Managing Partner, North America
IBM Global Business Services
Excellence in Leadership
In 2007, two New York City firefighters lost their lives in a fire at the former Deutsche Bank building, which had been scheduled for demolition. Fire investigators attributed the loss of life to a lack of timely information available to responding firefighters. If the Fire Department of the City of New York (FDNY) had a system in place for collecting and sharing data in real time, the accident could have been avoided, they concluded. With this harsh reality fresh on their minds, officials with the FDNY partnered with IBM to come up with a new Coordinated Building Inspection and Data Analysis System that will rely heavily on predictive modeling and advanced data analytics to anticipate fire exposure, analyze possible impacts and improve communication processes—such as more thorough information sharing between the FDNY and other city agencies—to help minimize risks.
The FDNY engagement, in many ways, is typical of what has become the new IBM. Over the last few years, the company has been more heavily focused on helping clients pull useful information out of mountains of existing data. In April, the firm announced the formation of a brand new practice area—Business Analytics and Optimization Services—that will employ some 4,000 consultants to help meet the increased demand for enhanced data utilization services in the marketplace.
“The new practice area really coalesces all the capabilities we have in terms of going to market and helping solve these incredibly difficult problems, and now we’re just making it friction-free in terms of how we bring our capabilities together by putting them all in a new service line,” says Jim Bramante, managing partner, North America for IBM Global Business Services. “That being said, we want to make sure we integrate our analytics approach into everything we do.” Bramante says that could be as simple as how IBM measures a specific market on a firm level to how an individual consultant understands how to drive value differently for each client.
“We’re really building on this notion of predictability... we’re moving from the ‘sense and respond’ mode, which is too slow in today’s world, to actually using data to help us predict business outcomes,” he says. “Clients have big issues they’re dealing with, and they have lots of blind spots. The trick is to harness all that data that’s available to help clients make better and more timely decisions.”
IBM, for its part, probably couldn’t have made a better and more timely decision to shift its strategy and focus. Analytics is the next logical step for a firm that has shifted from hardware to software and services more than a decade ago and now is doubling down on services, with analytics being the centerpiece. Enterprise software implementation has given way to higher margin, and often higher profile, consulting engagements that may require specialized software and services.
The result is record revenues of $104 billion for Big Blue in 2008, and Global Business Services was up 9 percent. Analytics and services are also the main forces behind IBM’s Smarter Planet initiative launched in November. And Bramante is right there leading the charge for North America. He came over to IBM with the PricewaterhouseCoopers acquisition in 2002 and originally headed the financial management services practices, then the distribution sector before taking over his current role in 2007.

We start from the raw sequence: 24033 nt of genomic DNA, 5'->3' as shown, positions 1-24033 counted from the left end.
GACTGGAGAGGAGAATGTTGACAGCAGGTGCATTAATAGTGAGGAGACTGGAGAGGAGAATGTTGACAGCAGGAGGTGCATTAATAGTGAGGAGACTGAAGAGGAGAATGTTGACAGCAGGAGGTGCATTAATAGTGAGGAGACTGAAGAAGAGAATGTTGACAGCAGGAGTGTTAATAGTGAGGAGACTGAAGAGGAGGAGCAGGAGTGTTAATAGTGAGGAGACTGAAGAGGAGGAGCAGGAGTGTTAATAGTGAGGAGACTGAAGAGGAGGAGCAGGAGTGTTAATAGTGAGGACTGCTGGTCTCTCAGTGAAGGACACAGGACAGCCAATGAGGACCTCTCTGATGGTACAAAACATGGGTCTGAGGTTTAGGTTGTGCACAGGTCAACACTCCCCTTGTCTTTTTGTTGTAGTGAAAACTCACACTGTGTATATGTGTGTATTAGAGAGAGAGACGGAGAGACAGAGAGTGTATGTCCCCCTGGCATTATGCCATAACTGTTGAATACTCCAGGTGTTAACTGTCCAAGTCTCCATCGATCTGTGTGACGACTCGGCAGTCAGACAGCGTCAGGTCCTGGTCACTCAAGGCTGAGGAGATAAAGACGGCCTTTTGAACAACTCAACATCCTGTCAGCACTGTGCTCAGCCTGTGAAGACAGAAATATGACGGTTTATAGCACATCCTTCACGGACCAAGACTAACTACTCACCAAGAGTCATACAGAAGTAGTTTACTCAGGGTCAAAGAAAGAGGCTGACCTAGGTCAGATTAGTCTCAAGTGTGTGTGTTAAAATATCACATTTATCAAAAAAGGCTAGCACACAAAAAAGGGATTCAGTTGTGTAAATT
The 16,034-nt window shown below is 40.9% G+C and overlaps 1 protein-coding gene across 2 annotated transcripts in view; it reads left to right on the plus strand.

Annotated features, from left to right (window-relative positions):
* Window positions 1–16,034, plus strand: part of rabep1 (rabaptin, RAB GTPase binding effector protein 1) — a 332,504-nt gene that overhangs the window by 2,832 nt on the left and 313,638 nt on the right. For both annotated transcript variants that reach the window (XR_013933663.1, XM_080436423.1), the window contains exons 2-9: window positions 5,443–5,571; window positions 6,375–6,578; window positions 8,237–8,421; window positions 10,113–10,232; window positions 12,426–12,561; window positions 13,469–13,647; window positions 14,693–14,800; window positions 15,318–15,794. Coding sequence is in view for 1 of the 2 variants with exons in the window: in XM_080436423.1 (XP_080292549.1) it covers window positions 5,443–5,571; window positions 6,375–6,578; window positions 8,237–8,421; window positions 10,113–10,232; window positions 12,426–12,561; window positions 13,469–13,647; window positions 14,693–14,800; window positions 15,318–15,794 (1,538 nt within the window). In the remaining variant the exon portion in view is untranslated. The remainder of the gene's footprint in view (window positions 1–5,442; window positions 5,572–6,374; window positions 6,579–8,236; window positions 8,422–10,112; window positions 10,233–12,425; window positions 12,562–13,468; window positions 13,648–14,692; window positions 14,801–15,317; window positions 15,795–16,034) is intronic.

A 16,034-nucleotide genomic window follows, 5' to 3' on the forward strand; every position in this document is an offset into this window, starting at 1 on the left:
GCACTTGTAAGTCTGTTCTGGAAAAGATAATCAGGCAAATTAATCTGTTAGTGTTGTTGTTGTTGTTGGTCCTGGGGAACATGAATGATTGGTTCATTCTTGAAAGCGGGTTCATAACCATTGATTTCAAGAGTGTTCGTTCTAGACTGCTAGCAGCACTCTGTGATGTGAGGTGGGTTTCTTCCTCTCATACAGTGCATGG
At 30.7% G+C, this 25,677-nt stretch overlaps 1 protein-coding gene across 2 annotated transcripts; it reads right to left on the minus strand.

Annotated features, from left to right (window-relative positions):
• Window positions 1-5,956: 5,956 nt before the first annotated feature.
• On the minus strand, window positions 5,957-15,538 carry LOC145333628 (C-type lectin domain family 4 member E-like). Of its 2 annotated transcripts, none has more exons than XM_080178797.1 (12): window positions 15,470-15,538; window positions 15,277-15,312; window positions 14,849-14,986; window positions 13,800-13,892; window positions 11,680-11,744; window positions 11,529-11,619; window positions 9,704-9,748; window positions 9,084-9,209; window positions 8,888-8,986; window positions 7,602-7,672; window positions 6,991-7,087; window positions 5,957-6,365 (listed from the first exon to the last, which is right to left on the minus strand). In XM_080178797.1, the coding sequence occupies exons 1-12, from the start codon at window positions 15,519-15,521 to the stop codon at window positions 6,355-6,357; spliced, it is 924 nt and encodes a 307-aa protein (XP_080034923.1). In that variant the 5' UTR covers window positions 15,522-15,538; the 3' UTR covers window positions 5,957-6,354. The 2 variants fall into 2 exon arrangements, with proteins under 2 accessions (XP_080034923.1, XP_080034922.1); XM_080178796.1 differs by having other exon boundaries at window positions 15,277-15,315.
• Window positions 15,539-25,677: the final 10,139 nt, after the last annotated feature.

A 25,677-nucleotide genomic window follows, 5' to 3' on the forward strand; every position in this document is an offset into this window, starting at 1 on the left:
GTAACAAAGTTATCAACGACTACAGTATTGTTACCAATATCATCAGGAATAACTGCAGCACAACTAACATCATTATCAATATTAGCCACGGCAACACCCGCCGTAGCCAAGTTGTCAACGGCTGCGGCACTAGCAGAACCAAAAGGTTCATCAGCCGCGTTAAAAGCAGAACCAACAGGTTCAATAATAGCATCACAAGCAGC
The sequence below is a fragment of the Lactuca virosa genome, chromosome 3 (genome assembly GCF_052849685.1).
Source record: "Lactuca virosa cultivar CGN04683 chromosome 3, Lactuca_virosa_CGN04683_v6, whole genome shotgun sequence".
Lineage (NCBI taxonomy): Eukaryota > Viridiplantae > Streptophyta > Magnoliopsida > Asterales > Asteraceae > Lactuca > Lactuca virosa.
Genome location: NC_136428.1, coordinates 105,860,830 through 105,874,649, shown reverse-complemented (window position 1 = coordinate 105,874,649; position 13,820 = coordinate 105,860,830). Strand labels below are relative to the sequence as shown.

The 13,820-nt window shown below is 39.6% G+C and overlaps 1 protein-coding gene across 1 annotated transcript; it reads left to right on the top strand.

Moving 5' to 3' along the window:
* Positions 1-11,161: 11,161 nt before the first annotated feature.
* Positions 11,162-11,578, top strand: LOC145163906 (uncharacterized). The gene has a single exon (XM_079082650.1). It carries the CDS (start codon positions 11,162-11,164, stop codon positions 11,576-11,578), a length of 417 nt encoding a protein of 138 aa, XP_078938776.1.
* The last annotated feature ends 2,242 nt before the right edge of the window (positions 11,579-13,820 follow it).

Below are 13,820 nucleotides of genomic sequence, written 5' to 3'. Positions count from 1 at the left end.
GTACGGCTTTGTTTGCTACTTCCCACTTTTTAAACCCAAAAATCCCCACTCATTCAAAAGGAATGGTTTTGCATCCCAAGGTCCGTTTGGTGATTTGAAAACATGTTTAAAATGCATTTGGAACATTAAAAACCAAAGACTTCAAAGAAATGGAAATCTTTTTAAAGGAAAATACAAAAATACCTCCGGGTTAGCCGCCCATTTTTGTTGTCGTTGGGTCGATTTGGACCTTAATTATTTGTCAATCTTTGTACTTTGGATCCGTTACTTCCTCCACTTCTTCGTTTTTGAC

“In 2007, we were coming off a pretty good year in 2006, but then we started to see some cracks in the economy, and for us it became all about our focus on our strategy,” Bramante says. “We were really focused on knowing where America was going and making sure we were providing real value to our clients in terms of their return on investment, but we were doing it in a way that was kind of a systemic change into the analytical environment. We came out of 2008 with a record year.”
And the biggest secret to the firm’s current and future success, Bramante says, is the keen focus on analytics or “The Holy Grail,” as he calls it. “If you can harness that data and use it to gain unique insight, I think that’s where the play is for a lot of clients,” he says. “If you look at our broad strategy, it’s really about developing great client relationships and driving differentiated solutions when we bring together all the capabilities of IBM.” And that means a bigger reliance on IBM’s massive research arm that will help drive the success of GBS. “One of my jobs is to make sure that we’re tapping into all that IBM has to offer in terms of our globally integrated enterprise to give clients the best value,” Bramante says.
Another key aspect of his job is to help steer Global Business Services and the consulting profession into new, and often unchartered waters, such as the work IBM is doing with the FDNY.
“To step up to these big aspirational issues we’re talking about requires a new level of consulting, a new level of talent, and a new level of analytics,” Bramante says. “I think you will see over the next several years our model evolve into something completely different than anything out there right now in consulting; we’re helping to create a consulting capability and model that will help lead the profession. That’s pretty exciting.”
What’s also exciting, Bramante says, is the recognition the Top 25 award brings to IBM, specifically GBS. “It’s certainly an honor at a personal level, but it makes me really proud of what we’ve accomplished here at IBM,” he says. “I’m proud to be a part of IBM, and proud to be part of this tremendous team we have in Global Business Services in North America.” —Joseph Kornik
>> Full list of Top 25 Consultants 2009